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The French Connection (1971)

2:48 | Trailer
A pair of NYC cops in the Narcotics Bureau stumble onto a drug smuggling job with a French connection.


William Friedkin


Ernest Tidyman (screenplay by), Robin Moore (based on the book by)
3,051 ( 363)
Won 5 Oscars. Another 18 wins & 11 nominations. See more awards »



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Cast overview, first billed only:
Gene Hackman ... Jimmy Doyle
Fernando Rey ... Alain Charnier
Roy Scheider ... Buddy Russo
Tony Lo Bianco ... Sal Boca
Marcel Bozzuffi ... Pierre Nicoli
Frédéric de Pasquale Frédéric de Pasquale ... Devereaux (as Frederic De Pasquale)
Bill Hickman ... Mulderig
Ann Rebbot Ann Rebbot ... Marie Charnier
Harold Gary Harold Gary ... Weinstock
Arlene Farber Arlene Farber ... Angie Boca
Eddie Egan ... Simonson
André Ernotte André Ernotte ... La Valle (as Andre Ernotte)
Sonny Grosso Sonny Grosso ... Klein
Benny Marino Benny Marino ... Lou Boca
Patrick McDermott ... Chemist (as Pat McDermott)


William Friedkin's gritty police drama portrays two tough New York City cops trying to intercept a huge heroin shipment coming from France. An interesting contrast is established between 'Popeye' Doyle, a short-tempered alcoholic bigot who is nevertheless a hard-working and dedicated police officer, and his nemesis Alain Charnier, a suave and urbane gentleman who is nevertheless a criminal and one of the largest drug suppliers of pure heroin to North America. During the surveillance and eventual bust, Friedkin provides one of the most gripping and memorable car chase sequences ever filmed. Written by Tad Dibbern <DIBBERN_D@a1.mscf.upenn.edu>

Plot Summary | Plot Synopsis


There are no rules and no holds barred when Popeye cuts loose! See more »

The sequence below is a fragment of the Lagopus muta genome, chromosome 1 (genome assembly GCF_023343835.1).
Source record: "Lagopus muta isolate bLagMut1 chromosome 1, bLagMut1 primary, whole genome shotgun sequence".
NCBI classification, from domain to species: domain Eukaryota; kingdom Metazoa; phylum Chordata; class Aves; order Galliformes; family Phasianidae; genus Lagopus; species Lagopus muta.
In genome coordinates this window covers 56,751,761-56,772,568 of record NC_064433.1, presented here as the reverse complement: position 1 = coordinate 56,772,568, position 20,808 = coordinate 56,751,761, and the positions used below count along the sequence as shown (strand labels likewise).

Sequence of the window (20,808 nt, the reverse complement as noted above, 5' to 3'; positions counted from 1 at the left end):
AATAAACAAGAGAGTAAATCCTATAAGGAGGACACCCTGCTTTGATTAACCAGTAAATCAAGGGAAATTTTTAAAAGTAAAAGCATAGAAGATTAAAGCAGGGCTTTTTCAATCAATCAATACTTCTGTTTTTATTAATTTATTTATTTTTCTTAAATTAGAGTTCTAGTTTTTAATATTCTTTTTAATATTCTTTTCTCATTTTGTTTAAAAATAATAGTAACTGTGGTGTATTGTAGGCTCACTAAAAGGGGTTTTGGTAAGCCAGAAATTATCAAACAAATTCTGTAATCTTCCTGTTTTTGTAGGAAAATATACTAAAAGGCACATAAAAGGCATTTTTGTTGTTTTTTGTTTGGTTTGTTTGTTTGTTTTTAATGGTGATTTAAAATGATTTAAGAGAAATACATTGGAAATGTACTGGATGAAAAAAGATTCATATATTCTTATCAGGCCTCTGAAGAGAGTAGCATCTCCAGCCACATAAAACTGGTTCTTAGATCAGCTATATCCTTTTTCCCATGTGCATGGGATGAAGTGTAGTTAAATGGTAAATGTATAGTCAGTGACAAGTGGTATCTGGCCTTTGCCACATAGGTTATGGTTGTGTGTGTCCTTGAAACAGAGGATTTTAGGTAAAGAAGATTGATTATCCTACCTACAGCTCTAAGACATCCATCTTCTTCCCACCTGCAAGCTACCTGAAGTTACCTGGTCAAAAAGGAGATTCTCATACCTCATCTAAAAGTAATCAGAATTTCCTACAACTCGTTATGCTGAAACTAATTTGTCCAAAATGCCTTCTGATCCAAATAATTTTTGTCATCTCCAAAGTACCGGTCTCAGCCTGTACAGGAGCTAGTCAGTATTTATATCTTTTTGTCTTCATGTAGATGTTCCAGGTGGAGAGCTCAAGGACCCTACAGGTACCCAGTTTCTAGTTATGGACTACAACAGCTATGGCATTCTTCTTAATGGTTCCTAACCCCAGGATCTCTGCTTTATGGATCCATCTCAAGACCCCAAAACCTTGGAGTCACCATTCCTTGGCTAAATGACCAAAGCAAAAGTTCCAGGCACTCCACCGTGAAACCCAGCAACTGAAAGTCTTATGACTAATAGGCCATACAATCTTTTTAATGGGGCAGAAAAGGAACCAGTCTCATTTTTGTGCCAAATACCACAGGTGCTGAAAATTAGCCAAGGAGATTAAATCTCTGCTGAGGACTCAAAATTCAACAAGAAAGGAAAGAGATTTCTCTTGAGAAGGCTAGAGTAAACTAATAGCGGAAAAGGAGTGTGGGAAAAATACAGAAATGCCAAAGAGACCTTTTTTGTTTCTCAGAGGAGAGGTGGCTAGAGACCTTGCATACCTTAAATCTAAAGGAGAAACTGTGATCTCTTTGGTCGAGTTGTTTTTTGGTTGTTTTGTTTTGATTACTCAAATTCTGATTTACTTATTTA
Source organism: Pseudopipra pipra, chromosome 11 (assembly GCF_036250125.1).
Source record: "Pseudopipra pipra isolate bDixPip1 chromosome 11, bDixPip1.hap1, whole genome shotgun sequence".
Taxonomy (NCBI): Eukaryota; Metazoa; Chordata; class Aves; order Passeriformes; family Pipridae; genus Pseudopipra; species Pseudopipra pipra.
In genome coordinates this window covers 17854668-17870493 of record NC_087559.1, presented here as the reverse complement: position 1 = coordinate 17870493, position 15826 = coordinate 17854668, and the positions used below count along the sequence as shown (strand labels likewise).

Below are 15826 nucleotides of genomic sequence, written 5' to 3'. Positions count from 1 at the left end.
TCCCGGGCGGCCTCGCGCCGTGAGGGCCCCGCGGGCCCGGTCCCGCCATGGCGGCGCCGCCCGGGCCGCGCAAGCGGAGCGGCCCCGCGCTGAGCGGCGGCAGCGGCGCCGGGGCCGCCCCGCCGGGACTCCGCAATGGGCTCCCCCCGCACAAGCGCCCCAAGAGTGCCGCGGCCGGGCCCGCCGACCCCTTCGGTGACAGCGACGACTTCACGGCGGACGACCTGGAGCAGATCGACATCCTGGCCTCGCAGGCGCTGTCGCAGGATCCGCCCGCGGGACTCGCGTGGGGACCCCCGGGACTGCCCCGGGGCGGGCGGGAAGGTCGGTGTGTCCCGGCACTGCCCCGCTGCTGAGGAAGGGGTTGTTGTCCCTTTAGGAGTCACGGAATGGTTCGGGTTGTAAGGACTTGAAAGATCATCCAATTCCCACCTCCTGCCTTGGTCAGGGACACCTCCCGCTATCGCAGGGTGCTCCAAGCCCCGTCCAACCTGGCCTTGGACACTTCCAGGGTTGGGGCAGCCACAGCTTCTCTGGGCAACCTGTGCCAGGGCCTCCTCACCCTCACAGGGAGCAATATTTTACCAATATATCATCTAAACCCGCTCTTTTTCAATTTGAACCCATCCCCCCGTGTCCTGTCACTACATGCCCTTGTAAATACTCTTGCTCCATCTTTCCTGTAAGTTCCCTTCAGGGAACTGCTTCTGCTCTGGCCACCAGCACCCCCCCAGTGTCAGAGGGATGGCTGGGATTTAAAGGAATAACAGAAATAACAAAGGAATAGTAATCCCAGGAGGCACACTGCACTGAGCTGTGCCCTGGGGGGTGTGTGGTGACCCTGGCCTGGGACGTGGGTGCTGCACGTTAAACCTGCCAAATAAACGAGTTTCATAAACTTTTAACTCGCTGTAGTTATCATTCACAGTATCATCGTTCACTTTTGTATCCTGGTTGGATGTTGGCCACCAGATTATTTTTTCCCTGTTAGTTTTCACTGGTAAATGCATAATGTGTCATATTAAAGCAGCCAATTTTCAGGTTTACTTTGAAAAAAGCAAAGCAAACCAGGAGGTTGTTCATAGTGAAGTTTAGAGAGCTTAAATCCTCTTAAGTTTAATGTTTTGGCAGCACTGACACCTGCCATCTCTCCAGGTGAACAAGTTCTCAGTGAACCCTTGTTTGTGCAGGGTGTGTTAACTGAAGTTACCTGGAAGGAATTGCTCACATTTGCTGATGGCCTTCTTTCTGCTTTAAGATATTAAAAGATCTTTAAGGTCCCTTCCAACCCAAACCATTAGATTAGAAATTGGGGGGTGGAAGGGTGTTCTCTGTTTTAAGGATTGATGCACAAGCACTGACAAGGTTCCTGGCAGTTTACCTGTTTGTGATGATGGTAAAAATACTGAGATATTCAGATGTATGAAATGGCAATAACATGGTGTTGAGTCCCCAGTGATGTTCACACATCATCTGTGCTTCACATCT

R | See all certifications »

Parents Guide:

View content advisory »


Official Sites:

Official site




English | French

Release Date:

9 October 1971 (USA) See more »

Also Known As:

Doyle See more »


Box Office


$1,800,000 (estimated)

Gross USA:


Cumulative Worldwide Gross:

See more on IMDbPro »

Company Credits

Show more on IMDbPro »

Technical Specs


Sound Mix:

Mono (Westrex Recording System)| 4-Track Stereo


Color (Color by Deluxe)

Aspect Ratio:

1.85 : 1
See full technical specs »

Did You Know?


Eddie Egan, Sonny Grosso: the real-life models of Doyle and Russo appear in the movie, Egan as the detectives' supervisor and Grosso as Klein, the BNDD Special Agent, Mulderig's partner. See more »


When Popeye is entering the building with the sniper on the roof, the same audio of people talking can be heard twice in a row. "Oh yeah, there must be a sniper on the roof"....."There is one." See more »


[first lines]
Jimmy 'Popeye' Doyle: Merry Christmas. What's your name, little boy?
Little Boy: Eric.
Jimmy 'Popeye' Doyle: Uh-huh, Eric. What do you want for Christmas Eric? Hmmm?
See more »

Crazy Credits

The 20th-Century Fox logo fades in in black and white and then dissolves to color. See more »

Alternate Versions

A Dolby Digital 5.1 surround remix was created for the 2001 2-disc Special Edition DVD from Fox Home Entertainment. Aside from creating stereo effects from the original mono elements, all the gunshots were replaced with more contemporary sound effects. See more »


Featured in WatchMojo: Top 10 Movies of the 1970s (2014) See more »


Everybody Gets to Go to the Moon
(1969) (uncredited)
Written by Jimmy Webb
Performed by The Three Degrees in the club
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Frequently Asked Questions

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User Reviews

Gene Hackman's Show!
18 October 2017 | by gab-14712See all my reviews